Books You’re Supposed to Love … but Don’t

Last week I had my first encounter with Jane Austen, and … it didn’t work out so well. For my English major I’ve had to read a lot of what is classified as literature. I’ve struggled through Chaucer, had a love affair with Milton, and been wowed by Mary Shelley.

But Jane … oh Jane.

Pride and Prejudice has been sitting on my shelf for quite a few years. A close friend of mine loves this book, and doesn’t hold back whenever the subject of Mr Darcy pops up. I’ve been told many times that P&P is a wonderful classic. It’s a romantic and literary masterpiece. So, I went in highly optimistic and quite excited to finally have a reason (or a nudge) to read this much loved book.


To say I was disappointed is an understatement. P&P is a book I’ve been told I’m supposed to love. And I just don’t. At first I felt guilty that I hate something so many others rave about. But I’ve come to the conclusion that this story (for me) has been so glorified over time that people must be more in love with the act of being in love rather than actually being in love.

I found the story tedious, the characters shallow, and I wondered most of the time how such an earth shattering romance can possibly develop when the two characters falling in love never really saw each other! Mr Darcy has been put up on this massive pedestal, and by the time I got to the end of the book, I really did wonder what all the fuss was about.

Now, the BBC mini-series adaptation in my opinion is a wonderful thing. It has breathed a life into this story that just wasn’t there for me between the pages. Dare I say in this instance that the movie was better than the book? Yes, I think that’s exactly what I’ll say. The mini-series is witty, and funny, and there’s tension, and interest. None of which I got from reading P&P.


Image ©BBC

Have you ever read anything you’ve been told you should like (or love) and then loathed it all together? Tell me if there are any books that have affected you in this way. I’d also love to know what you think about P&P, if you’ve read it.


K. A. Last has finally finished her YA series and can’t wait to get it into the hands of her readers. She is the author of Sacrifice, Fall For Me, Fight For Me, and Immagica. She drinks lots of tea, is obsessed with Buffy, and loves all things purple (it used to be pink). K. A. Last hangs out on Facebook or you can find her on twitter and Goodreads. She’s also been known to blog once in a while.



  1. I so agree! I can’t stand P&P… I couldn’t even finish it which is a big deal for me. I even tried to read the Zombies version, but even ninjas fighting zombies couldn’t save it for me. I think there are a lot of people who do buy into the hype and the feeling that they are supposed to like it, so they say they do. My husband (an English teacher) agrees that Austen in general is just terrible.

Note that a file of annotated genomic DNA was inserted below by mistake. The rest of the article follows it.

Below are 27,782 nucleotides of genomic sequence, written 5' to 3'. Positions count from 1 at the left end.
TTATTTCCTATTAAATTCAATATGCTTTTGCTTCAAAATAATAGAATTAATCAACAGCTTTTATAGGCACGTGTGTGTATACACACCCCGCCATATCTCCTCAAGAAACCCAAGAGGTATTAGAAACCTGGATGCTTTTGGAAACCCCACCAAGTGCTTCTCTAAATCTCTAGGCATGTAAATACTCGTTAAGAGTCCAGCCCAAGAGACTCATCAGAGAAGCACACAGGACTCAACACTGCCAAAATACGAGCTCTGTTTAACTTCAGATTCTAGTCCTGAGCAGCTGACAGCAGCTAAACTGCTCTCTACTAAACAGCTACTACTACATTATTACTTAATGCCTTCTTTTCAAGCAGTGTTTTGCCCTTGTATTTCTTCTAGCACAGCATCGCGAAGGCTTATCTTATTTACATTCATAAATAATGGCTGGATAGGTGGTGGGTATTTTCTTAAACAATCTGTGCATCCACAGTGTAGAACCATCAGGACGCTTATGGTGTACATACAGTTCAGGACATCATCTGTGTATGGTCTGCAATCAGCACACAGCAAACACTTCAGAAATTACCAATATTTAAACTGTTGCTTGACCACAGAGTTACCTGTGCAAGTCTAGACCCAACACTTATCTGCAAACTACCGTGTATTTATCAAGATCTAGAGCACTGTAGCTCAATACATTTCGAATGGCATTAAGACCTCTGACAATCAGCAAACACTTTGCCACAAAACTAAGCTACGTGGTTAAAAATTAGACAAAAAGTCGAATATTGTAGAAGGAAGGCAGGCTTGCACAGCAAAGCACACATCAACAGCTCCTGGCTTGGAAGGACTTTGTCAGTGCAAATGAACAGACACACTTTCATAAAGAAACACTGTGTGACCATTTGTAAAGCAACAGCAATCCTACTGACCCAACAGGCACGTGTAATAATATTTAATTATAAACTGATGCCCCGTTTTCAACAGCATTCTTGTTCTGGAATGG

Jane Eyre, although Victorian, was a great story I thought. But then Wuthering Heights made me want to stab something… so I guess it’s a mixed bag.



  2. Oh, I couldn’t even make it past the first half of P&P! I still feel bad because I know so many people who adore it. I am going to try again but I’m not holding out much hoped. I saw the movie with Kiera Knightly and while I liked that better, I still didn’t see why it’s considered one of the most romantic stories and/or couples ever?



    1. Yes! So many people do adore it, but then I guess we can’t all like the same thing. I’m going to watch the Kiera Knightly version as well, but it’s not promising since I can’t really stand her as an actress either lol.



  3. I read it a long time ago and remember not being that impressed, but that’s about all. And there are definitely some times when the movie is better. Or the broadway musical! (I really didn’t like the book Wicked but loved the musical. Someone needs to write a novelisation of the story from the musical.)



    1. I LOVE Wicked!!! I’ve seen the musical three times. And I actually love the book, too. Very different stories though. The book is much darker.



  4. I’m a big fan of Pride and Prejudice (book and BBC version). 🙂 Your friend sounds just like me, touting the virtues of P&P and Mr Darcy at every opportunity. 🙂

    When it comes to a couple of other popular classics though, I would happily strangle myself in preference to reading them again.

    1. Ulysses by James Joyce. It often tops the list of best books of the 20th century. I forced myself to read the first 50 pages or so and I loathed every moment of it. I’ve heard the book described as a literary masterpiece, however I thought it was nonsensical waffle.

    2. Nineteen Eighty-Four by George Orwell. If I wasn’t depressed before I started reading it, I sure was by the time I finished! It’s grim stuff. The face-cage with the rat is just plain cruel to readers!



    1. I haven’t read those, although Ulysses is on my shelf. I wonder if it’s on pretty much everyone’s shelf. I also loved Frankenstein, and the Great Gatsby, although they are far easier reads. I loathed Moll Flanders and wanted to poke my eyes out with hot sticks. I never finished it and still managed a DI for my essay. So yes, I think amongst the classics there is something for everyone to love, but also a lot for everyone to hate 🙂



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